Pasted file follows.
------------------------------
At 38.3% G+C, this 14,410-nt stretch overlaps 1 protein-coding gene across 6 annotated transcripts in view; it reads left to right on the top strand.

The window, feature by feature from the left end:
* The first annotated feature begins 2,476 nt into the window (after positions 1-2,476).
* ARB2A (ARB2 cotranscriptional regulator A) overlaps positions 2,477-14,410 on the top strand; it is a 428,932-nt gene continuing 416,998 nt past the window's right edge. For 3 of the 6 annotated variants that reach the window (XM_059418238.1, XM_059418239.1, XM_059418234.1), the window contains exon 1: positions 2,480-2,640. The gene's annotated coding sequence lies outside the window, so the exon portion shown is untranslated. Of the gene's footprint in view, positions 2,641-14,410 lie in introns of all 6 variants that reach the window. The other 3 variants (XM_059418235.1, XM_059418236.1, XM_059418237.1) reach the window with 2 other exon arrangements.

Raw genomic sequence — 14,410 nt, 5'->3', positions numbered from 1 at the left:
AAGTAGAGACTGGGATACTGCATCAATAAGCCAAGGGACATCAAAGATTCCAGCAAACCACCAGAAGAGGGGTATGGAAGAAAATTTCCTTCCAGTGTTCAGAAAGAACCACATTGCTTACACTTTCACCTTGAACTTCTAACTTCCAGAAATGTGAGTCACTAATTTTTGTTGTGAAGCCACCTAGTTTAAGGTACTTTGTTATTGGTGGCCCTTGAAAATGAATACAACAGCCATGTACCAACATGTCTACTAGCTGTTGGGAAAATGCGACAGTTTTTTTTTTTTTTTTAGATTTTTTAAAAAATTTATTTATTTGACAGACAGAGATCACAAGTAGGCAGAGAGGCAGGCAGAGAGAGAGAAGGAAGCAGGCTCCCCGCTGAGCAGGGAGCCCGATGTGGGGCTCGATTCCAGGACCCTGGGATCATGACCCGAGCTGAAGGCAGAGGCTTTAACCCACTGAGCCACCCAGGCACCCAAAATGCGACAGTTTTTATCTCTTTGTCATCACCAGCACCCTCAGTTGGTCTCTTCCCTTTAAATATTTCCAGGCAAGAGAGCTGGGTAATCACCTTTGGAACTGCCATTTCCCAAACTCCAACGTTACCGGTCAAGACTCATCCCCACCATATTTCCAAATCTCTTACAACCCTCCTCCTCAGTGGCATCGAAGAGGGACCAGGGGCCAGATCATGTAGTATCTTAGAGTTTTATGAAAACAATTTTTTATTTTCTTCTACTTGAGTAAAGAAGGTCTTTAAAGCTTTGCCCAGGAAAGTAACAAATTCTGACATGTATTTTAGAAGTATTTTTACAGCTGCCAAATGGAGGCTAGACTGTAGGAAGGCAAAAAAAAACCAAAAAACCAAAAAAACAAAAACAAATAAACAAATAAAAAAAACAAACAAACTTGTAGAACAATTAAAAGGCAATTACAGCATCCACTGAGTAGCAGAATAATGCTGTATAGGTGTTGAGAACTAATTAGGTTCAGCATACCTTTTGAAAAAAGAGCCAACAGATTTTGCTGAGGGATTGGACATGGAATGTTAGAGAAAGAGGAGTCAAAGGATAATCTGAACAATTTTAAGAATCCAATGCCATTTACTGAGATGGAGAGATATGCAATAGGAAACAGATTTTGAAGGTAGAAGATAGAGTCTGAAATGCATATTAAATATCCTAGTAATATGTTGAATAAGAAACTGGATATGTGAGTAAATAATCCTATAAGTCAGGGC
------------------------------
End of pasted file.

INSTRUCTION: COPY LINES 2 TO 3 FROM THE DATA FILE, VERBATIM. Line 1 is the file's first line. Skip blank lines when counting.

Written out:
The window, feature by feature from the left end:
* The first annotated feature begins 2,476 nt into the window (after positions 1-2,476).